But lest we get lost in the weeds, there is a larger point here that both Deborah’s and Charlie’s pieces miss: To me, the real question is not “just how pro-government is Judge Garland?”; rather, it is “what impact would Justice Garland have on national security cases before the Supreme Court?” To oversimplify a bunch of things I’ve said previously, the central problem with contemporary national security law is the inadequacy of judicial accountability mechanisms — the lower court decisions all-but foreclosing Bivens claims in national security cases; the overbroad application of qualified immunity doctrine; the troubling reinvigoration of the political question doctrine in suits challenging military conduct; the breadth of state secrets privilege; and so on. Put another way, the Guantánamo cases are a small (and sui generis) piece of the much larger pie of contemporary national security litigation, all the more so insofar as they at least typically reach the merits of the government’s underlying conduct.
So framed, let me offer two takeaways about a Garland justiceship that, to me, are far more significant than any attempt to simply score his Guantánamo jurisprudence: First, there is nothing in Judge Garland’s track record with respect to Guantánamo (or anything else, for that matter) that leads me to think that he’d be especially aggressive in trying to bolster judicial accountability mechanisms vis-a-vis Executive Branch national security policies. Justice Garland won’t lead the charge to resuscitate Bivens, overrule Pearson or Iqbal, limit Reynolds, scale back Humanitarian Law Project, and so on. Part of that is because of his centrism; part of that is because of his style.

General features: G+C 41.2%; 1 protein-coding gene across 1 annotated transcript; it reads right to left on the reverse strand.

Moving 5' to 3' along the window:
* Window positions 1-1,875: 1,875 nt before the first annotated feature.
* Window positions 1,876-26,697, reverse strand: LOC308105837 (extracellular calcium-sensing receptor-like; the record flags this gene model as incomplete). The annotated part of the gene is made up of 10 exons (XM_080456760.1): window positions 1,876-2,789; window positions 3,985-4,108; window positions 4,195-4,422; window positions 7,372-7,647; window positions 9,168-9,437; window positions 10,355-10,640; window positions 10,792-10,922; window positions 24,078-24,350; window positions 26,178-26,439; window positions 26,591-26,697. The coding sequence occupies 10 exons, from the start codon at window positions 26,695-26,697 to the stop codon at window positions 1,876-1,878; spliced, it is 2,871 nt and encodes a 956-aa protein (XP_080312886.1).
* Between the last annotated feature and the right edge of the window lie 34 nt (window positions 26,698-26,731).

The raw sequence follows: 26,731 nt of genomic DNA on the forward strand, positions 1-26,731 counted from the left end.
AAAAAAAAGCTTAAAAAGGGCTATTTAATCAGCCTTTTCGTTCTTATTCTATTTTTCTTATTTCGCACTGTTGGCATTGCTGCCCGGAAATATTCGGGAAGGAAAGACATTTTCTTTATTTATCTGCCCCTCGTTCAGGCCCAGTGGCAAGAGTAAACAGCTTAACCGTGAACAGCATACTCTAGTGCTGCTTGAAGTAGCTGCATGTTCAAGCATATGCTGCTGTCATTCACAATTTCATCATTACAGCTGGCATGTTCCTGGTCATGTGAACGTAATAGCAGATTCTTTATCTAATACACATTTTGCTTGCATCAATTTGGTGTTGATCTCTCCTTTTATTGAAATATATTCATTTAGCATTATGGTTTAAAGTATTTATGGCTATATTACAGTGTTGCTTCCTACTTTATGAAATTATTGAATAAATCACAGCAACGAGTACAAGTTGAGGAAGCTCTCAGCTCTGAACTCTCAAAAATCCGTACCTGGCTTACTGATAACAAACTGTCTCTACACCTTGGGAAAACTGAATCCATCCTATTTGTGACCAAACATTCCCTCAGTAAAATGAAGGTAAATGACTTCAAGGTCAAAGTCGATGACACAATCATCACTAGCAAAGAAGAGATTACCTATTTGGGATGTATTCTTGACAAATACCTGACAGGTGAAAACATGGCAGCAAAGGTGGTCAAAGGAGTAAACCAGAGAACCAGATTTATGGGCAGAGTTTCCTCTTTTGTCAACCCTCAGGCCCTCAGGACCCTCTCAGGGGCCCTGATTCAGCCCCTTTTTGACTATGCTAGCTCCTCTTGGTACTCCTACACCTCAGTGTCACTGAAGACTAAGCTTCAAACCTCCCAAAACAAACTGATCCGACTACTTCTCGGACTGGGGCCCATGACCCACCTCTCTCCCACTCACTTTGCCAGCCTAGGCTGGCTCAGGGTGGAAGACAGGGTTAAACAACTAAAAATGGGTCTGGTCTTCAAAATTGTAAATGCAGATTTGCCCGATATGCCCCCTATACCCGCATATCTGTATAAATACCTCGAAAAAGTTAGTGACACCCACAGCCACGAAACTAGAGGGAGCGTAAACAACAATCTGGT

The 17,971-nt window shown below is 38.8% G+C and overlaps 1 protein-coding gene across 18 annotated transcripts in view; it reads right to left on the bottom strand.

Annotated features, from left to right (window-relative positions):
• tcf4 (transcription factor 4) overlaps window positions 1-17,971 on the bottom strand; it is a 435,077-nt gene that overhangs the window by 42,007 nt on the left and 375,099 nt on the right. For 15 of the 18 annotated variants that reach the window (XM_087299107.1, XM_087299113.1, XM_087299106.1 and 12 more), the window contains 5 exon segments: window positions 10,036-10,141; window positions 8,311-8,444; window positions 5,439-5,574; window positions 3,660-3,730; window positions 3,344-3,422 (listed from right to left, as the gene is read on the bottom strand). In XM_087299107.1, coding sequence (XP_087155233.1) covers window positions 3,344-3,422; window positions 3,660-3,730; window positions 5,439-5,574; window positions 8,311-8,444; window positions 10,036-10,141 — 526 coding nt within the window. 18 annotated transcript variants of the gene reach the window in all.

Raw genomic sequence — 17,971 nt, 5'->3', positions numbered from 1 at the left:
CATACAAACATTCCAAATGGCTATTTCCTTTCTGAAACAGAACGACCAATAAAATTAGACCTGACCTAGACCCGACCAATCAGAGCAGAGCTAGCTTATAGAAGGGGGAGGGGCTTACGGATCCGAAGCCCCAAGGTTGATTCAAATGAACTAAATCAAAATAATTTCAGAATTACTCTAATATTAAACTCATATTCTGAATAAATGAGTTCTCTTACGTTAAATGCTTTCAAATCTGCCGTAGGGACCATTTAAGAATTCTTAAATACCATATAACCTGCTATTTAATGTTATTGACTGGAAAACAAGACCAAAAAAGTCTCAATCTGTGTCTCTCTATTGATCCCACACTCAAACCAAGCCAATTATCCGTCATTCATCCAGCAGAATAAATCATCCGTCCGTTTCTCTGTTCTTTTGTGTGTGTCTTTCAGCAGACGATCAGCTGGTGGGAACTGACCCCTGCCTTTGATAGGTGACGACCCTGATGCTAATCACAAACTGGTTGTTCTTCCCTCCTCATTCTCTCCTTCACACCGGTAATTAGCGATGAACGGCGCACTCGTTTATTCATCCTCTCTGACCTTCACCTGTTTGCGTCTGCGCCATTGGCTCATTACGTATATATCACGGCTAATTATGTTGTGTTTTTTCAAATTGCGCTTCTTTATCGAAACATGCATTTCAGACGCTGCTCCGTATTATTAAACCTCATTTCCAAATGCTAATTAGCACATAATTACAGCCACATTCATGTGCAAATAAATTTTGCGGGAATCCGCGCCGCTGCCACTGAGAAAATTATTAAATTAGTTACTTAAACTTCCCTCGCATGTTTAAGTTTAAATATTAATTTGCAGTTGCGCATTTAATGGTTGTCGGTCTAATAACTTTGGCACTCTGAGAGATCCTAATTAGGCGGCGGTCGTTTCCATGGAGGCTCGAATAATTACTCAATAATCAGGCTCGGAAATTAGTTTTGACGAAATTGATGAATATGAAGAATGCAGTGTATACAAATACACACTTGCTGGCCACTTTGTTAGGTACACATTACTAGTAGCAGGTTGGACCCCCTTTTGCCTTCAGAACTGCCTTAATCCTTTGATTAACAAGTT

Second, and as importantly, Justice Garland wouldn’t be the swing vote on many of these matters anyway. Yes, trading him for Scalia might well have made a difference in Iqbal (and maybe in Clapper v. Amnesty International). But the Court’s recent skepticism of Bivens hasn’t been 5-4; the central flaws in its qualified immunity jurisprudence don’t come from 5-4 rulings; the endorsement of the state secrets privilege hasn’t been narrowly divided; and, well, you get the idea. For those, like me, who think contemporary American jurisprudence provides far too many ways for the government to escape meaningful judicial oversight of national security and counterterrorism abuses, no single nominee is going to close those gaps by himself; the Court is too far gone, as a whole. Even a nominee more committed to improving judicial oversight of the government in this sphere would face a steeply uphill battle given all of the water under the various doctrinal bridges.
So if the story of Judge Garland’s record in this context is meant to provide further proof of just how moderate a nominee President Obama has submitted, then I’m with Charlie’s account over Deborah’s. But if the story is, as to me it should be, whether Justice Garland would meaningfully improve governmental accountability in the exercise of national security and counterterrorism policy, it seems clear to me that the answer is both that he wouldn’t, and, without more help, that he couldn’t.